Letters to the editor: 09-19-2013

September 19, 2013 

No texting

Last year, AT&T hosted No Text on Board Pledge Day— a nationwide event where drivers committed to never text while driving (TWD). More than 2.5 million people have pledged. While Idaho law bans texting for all drivers, there is still a need to make this practice socially unacceptable.

This year, the It Can Wait movement has organized Drive 4 Pledges Day on Thursday, Sept. 19. Here in Idaho, we’re asking every driver to take the pledge to never text and drive. According to the National Safety Council, TWD causes more than 100,000 car crashes in America each year.

Once you pledge, ask others to do so. Place the It Can Wait hand sticker on your car. Arrange a viewing of the documentary “From One Second to the Next” at your school, work or home.

A whole host of resources is available here.

Your participation can have a profound impact, especially on teens. A ConnectSafely.org study found that 78 percent of teen drivers are unlikely to text and drive if friends tell them it is wrong or stupid. Together, we can stop this deadly epidemic and make Idaho’s roads safer for millions of Americans.

For more information, visit www. ItCanWait.com.

TOM WILLIAM, director of sales, AT&T Idaho

Stadium for concerts

Sure, sell more tickets to Bronco football. But the problem with that this year is twofold: a) an incredibly weak home schedule and b) what looks like it may be a super-boring offense under Robert Prince. Heck, even I let my season tickets go after six years.

Nope, talking here about using the stadium as a concert venue. We now have an amazing new video board and sound system. Combine those with a major act’s sound/lighting, then pack the place with 25,000 to 35,000 fans for the likes of U2, Springsteen, the Stones or Foo Fighters, and voilá!

Been to Taco Bell lately for a concert? The sound is terrible and the seats turn anyone over 6 feet tall into a whimpering pretzel. I really enjoyed The Killers there a couple of years ago, but I’m 6-foot-5 and was indeed nearly killed. Plus, barely over a third the capacity (even Idaho Center is less than half) rules out many really big acts who fly over Boise on their way to Portland and Seattle.

This concept benefits the university, city and area businesses drawing visitors from outside the metro area, plus neighboring states. Let’s collectively think outside the September-December football box.



Regarding Karianne Fallow’s “Doctors’ criticisms of milk are flimsy.” I don’t envy Ms. Fallow’s arduous task of defending the dairy industry against the mounting scientific evidence of dairy consumption doing more harm to one’s health than good. Several pre-eminent physicians have joined the nondairy chorus. Could their scientific findings explain dwindling milk consumption in America? Forbes and Slate magazine, as well as several other news outlets, report milk consumption in America being down 36 percent since 1970.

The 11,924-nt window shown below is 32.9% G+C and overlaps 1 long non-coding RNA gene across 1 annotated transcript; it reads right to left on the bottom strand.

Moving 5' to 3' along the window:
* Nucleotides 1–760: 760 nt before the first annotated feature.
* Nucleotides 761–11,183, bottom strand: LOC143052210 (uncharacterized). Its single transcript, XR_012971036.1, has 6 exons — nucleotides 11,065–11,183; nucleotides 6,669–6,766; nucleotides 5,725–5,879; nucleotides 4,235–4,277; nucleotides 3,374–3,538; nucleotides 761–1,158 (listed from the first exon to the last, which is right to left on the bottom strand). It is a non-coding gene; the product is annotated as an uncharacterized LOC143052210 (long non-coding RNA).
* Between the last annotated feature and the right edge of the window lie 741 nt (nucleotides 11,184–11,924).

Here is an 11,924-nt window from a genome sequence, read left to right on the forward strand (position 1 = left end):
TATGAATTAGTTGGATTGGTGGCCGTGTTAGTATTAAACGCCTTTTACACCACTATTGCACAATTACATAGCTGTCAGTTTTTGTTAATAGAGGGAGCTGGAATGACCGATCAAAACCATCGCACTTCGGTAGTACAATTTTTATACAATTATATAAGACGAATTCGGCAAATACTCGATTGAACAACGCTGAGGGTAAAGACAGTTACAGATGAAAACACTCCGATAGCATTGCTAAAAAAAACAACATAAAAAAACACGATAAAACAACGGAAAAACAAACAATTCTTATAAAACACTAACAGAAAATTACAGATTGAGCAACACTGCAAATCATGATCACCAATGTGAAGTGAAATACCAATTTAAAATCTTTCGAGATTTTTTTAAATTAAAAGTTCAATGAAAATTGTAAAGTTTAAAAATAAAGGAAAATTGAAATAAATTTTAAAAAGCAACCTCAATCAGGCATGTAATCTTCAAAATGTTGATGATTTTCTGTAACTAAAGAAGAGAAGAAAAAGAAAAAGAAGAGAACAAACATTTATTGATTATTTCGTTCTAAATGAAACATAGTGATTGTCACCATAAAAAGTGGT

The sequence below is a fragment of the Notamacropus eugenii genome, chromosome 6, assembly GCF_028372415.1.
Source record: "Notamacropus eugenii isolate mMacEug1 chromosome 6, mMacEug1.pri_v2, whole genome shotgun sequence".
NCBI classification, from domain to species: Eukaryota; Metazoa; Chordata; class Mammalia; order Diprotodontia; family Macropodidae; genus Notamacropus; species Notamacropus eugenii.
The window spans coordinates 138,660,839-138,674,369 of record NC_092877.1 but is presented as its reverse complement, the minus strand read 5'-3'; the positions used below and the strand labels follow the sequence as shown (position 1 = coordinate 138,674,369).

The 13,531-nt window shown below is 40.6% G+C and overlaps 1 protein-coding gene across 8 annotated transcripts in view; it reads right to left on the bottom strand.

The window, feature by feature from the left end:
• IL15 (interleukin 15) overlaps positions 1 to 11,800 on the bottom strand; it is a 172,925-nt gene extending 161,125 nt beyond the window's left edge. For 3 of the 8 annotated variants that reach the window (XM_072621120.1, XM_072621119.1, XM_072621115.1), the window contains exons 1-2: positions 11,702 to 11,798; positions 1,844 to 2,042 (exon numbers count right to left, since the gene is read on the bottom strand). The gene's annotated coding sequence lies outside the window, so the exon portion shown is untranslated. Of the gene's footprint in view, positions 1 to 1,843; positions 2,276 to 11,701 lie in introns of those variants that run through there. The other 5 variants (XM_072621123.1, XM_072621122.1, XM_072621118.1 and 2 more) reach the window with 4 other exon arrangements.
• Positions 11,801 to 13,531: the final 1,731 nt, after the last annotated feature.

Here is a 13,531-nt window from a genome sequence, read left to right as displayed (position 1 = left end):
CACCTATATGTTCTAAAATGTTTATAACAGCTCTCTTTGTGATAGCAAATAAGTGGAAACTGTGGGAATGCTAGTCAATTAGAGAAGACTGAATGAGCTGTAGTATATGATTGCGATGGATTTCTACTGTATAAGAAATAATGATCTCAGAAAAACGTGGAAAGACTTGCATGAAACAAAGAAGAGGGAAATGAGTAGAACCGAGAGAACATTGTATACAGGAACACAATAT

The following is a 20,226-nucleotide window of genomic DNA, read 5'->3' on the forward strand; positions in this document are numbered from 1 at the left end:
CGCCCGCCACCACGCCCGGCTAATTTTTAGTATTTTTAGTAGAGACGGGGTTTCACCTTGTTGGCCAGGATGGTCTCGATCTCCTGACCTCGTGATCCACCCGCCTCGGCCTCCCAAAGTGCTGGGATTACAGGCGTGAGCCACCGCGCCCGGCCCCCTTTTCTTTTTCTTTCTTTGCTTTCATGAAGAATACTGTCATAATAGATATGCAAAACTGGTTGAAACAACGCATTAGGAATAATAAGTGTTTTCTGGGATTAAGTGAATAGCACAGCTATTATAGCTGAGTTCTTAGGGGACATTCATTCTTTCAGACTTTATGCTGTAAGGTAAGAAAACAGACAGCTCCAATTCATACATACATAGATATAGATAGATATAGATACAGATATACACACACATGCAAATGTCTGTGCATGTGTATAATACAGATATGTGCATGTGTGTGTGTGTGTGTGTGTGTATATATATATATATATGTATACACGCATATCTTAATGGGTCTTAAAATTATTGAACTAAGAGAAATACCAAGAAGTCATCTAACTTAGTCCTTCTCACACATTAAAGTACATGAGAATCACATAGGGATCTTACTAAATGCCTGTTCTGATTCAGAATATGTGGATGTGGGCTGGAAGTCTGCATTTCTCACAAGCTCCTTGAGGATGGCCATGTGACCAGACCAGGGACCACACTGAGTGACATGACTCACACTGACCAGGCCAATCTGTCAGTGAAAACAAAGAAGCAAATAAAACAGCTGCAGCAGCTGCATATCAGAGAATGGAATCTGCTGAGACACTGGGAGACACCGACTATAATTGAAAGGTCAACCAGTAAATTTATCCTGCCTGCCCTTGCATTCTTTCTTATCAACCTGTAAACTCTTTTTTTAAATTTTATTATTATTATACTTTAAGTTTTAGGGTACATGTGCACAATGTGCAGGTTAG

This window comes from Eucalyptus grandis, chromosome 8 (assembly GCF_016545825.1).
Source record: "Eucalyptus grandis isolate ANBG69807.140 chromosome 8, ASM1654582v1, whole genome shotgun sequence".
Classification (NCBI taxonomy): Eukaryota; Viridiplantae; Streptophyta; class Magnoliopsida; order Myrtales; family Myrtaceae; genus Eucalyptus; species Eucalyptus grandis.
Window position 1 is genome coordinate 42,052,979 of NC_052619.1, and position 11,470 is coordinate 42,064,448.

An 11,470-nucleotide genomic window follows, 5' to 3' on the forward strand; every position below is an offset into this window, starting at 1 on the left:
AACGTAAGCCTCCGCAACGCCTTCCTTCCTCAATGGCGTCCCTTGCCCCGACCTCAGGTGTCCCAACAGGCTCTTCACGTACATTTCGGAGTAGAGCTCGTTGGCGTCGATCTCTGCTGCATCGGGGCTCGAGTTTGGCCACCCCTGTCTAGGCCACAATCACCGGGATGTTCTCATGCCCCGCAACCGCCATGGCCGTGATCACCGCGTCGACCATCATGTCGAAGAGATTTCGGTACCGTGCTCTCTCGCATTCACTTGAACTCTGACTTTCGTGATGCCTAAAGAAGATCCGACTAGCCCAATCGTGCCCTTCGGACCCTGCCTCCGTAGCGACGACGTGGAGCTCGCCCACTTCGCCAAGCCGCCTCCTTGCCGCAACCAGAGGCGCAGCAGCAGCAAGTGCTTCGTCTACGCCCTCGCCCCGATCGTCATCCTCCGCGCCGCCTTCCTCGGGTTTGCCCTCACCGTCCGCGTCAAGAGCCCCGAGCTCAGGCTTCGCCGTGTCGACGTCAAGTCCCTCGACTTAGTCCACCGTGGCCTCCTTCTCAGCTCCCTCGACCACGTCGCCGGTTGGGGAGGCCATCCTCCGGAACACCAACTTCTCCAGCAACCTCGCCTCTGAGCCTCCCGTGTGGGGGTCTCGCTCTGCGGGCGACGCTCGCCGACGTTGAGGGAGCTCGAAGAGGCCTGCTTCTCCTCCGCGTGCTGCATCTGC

Health and science aside, I ditched all dairy when I learned about the undeniable cruelty of the dairy industry (that’s another letter entirely). Yes, I’m the healthiest I’ve ever been!

For now, I encourage everyone reading this letter to read and/or watch “Forks Over Knives” and parse through “The China Study.” Read the well-researched “Whitewash: The Disturbing Truth About Cow’s Milk and Your Health,” by Joseph Keon. May I also recommend Dr. Mark Hyman’s “Got Proof? Lack of Evidence for Milk’s Benefits.” And lastly, Physicians Committee For Responsible Medicine: “Health Concerns About Dairy Products.” Suffice it to say, I would much sooner believe in the science touted by these good doctors than the “science” put forth or sponsored by the powerful and monied dairy lobby.


Property values

I am responding to a letter to the editor recently submitted by Orofino resident Julie Chenoweth.

Ms. Chenoweth’s comments focused on how the Idaho Department of Lands (IDL) reports the performance of commercial land assets that support public schools and other state institutions. In particular, she questioned how the agency came up with the value appreciation figure for commercial assets in the 2012 annual report.

The value appreciation of commercial assets was 21.27 percent in FY12, a figure determined by a professional broker’s price opinion that compared the value of the buildings at the beginning of the year to their value at the end of the year after extensive value-adding renovations had taken place. The IDL spent much of the past five years addressing maintenance needs on the buildings to increase their value and enhance leasing opportunities long term. Cash returns are 1.2 percent, but improving with the rest of the economy. Cash returns provide the short-term snapshot of the assets’ performance and have been low because of the economy and the money spent on the maintenance needs.

The value appreciation figure in the annual report reflects improved market conditions and value added to show the long-term return on the buildings.

EMILY CALLIHAN, public information officer, Idaho Department of Lands

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